Proposed federal budget cuts threaten to defund programs that help children and families meet basic needs or recover after a difficult life event. On Friday, April 21, Sen. Bob Casey joined advocates and community members at Calvary United Methodist Church in Philadelphia to discuss how these cuts could impact millions of Pennsylvanians.
Casey said, “What some extreme members of Congress want to do is cut basic programs in ways we have never seen before, so wealthy Americans get more of a tax break.” He pointed out that the Trump administration’s proposed repeal of the Patient Protection and Affordable Care Act was “a big tax cut bill” that would have offered $7 million in tax breaks to each of the 400 wealthiest Americans. “Members of Congress have pretty secure lives. They have health insurance!” Casey exclaimed, before pointing out that people in poor rural and urban areas, like Philadelphia, will be the ones to suffer from cuts.
Currently, poorer states rely on federal funding for Medicaid, which the GOP is pushing to turn into a block grant. “Block granting” means turning Medicaid over to individual states and capping federal spending on the program. These funding cuts could impact the health care benefits of over 2 million Pennsylvanians who rely on Medicaid, 43 percent of whom are children.
Adrianna Gutner, who was diagnosed with multiple scleroses as a new college graduate, said she was only able to receive Medicaid thanks to Governor Tom Wolf’s Medicaid expansion plan. Now she fears she’ll lose the assistance that has allowed her to afford medications that slow the progress of her disease, some of which cost over $5,000 per month. “Everything I’ve planned for my life has slid to the side, but I don’t want to give up,” she said.
Supplemental Security Income (SSI) is another potentially life-saving program for individuals with disabilities. SSI can also help children with special needs whose parents lack the resources to care for them. Yavona Bustamente-Arroyo, a mother of three, said SSI helped her provide for John, her son with special needs. At the time John was born, she was a single mom doing everything on her own. “Raising a child with disabilities is expensive,” she said. “Without SSI, I would not have been able to pay the medical bills.”
Tiana Gaines-Turner, a member of the research and advocacy project Witnesses to Hunger, reminded the audience to keep in mind that many of the beneficiaries of social programs are children whose basic needs would otherwise go unmet. She said she relies on the Supplemental Nutrition Assistance Program (SNAP) to help provide for her three children, who were born with intellectual disabilities. (Sixty percent of Pennsylvanians who benefit from SNAP food stamps are children and seniors.) Even with this assistance, Gaines-Turner struggles to make ends meet. “It’s not because I can’t budget my food stamps, or that I’m not intelligent enough to shop,” she said. “It’s because it’s simply not enough.”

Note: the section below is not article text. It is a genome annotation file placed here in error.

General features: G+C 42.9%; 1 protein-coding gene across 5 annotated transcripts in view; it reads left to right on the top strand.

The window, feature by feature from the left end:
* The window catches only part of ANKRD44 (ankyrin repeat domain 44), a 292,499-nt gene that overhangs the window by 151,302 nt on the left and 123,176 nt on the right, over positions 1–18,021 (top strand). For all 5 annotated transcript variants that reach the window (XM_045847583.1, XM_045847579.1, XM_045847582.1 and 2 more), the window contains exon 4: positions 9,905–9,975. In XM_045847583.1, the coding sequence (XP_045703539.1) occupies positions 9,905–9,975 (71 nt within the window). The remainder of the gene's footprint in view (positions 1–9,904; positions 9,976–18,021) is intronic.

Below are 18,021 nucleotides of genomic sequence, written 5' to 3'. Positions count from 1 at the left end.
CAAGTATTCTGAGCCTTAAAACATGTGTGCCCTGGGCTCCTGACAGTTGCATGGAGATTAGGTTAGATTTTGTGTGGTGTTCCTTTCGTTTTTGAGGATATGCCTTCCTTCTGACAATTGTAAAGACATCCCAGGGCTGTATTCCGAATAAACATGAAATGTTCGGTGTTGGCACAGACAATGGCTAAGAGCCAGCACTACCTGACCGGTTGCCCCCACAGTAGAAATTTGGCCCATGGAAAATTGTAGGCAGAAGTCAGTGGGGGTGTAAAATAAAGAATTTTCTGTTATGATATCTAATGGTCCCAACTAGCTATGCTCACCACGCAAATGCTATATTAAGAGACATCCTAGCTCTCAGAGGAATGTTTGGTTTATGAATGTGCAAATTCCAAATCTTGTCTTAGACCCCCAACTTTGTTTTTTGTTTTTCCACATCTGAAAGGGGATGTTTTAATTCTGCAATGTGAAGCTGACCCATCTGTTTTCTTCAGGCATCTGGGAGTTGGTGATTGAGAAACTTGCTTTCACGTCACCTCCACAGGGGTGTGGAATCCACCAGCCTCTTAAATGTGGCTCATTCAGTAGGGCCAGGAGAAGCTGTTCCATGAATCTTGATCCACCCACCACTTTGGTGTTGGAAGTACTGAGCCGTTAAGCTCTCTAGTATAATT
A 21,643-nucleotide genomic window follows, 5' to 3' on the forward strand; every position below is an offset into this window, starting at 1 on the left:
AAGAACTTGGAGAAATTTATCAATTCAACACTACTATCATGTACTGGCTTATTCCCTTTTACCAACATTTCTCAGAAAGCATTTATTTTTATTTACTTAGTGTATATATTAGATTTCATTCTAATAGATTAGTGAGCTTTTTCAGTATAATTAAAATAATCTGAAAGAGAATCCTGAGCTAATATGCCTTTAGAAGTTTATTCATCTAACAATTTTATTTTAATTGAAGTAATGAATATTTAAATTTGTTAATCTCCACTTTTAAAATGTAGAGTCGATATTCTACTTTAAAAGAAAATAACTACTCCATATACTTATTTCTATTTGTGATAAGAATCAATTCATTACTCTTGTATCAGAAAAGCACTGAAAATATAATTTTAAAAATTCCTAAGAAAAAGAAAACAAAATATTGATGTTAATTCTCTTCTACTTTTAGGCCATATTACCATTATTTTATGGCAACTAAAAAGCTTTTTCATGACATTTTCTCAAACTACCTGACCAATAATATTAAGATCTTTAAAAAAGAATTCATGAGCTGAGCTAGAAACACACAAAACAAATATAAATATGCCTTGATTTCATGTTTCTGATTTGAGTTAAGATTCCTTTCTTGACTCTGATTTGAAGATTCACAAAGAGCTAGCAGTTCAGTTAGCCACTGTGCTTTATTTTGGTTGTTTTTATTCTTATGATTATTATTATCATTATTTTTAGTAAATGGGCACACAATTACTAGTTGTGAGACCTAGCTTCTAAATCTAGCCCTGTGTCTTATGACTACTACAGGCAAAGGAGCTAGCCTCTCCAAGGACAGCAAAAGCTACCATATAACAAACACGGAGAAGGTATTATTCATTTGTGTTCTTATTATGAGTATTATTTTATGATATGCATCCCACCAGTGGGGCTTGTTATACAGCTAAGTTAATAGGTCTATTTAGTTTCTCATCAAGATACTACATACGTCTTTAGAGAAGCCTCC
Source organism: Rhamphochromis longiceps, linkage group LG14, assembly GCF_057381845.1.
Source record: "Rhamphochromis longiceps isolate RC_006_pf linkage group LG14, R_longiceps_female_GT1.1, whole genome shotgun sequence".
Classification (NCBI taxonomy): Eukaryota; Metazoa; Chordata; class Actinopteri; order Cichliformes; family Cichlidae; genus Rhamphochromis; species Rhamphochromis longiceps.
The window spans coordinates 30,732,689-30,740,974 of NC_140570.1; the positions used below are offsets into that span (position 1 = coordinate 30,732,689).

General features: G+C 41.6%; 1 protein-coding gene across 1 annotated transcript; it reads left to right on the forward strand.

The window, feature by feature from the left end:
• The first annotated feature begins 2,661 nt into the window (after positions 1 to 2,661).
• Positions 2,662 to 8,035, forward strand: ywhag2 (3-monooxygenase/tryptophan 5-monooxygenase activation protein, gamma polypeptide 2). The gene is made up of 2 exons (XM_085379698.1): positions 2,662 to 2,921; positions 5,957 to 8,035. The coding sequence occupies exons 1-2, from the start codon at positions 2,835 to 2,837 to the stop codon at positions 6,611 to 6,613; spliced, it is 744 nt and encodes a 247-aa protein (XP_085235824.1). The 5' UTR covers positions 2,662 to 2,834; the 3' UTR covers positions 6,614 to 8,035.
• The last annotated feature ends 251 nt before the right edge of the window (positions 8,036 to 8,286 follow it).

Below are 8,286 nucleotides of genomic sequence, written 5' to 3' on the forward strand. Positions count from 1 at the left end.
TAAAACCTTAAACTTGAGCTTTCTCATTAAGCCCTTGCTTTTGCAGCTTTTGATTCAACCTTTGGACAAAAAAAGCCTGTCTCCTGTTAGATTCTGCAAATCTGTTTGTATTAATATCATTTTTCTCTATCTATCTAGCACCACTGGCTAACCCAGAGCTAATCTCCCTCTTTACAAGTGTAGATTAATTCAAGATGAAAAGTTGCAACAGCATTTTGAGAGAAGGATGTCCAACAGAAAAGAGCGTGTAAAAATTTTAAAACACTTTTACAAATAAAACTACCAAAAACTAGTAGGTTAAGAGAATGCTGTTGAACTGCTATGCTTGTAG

Gaines-Turner also advocates for other parents who sometimes face the difficult decision of either paying for health care or feeding their children. She noted that in some cases benefits were cut off if a parent made just 5 cents over the income limit. Parents were then forced to decide whether to cut their work hours in order to continue receiving health care benefits for their at-risk kids.
“I don’t think Congress knows what’s it’s like to stand in line at the pharmacy or at the supermarket, only to be told your benefits have been cut off,” Gaines-Turner said. “[If these programs are cut even further] it will be like an avalanche we have to duck every day.”
Cheryl Hill, also a mother of three, was forced to rely on the kindness of strangers after she was suddenly evicted from her home. Reeling from the recent deaths of both her oldest son and her fiancé, Hill had nowhere to turn. People’s Emergency Center (PEC) helped her to find temporary shelter and eventually transition into stable housing. PEC primarily helps homeless women and children to improve their circumstances through a range of services like housing, early childhood education, employment support, and teaching life skills. Hill said she took cooking and parenting classes, and PEC worked with her child who has special needs. “Housing programs are a chance for us mothers to rebuild,” she said. “[PEC offers] so many opportunities for us to feel like we are worth something.”
With the proposed federal budget cuts, Philadelphia faces a loss of over $100 million in funding for Housing and Urban Development (HUD). These cuts could hurt programs that rely on HUD dollars, like PEC.
Sen. Casey said, “If all we do is yell and scream, we aren’t going to win. The only way to stop these cuts, these extreme proposals, is if we continue to hear your stories.”
A lot of stories were heard on Friday. It’s up to concerned Pennsylvanians to fight for programs that have proven to help families and communities find happier endings.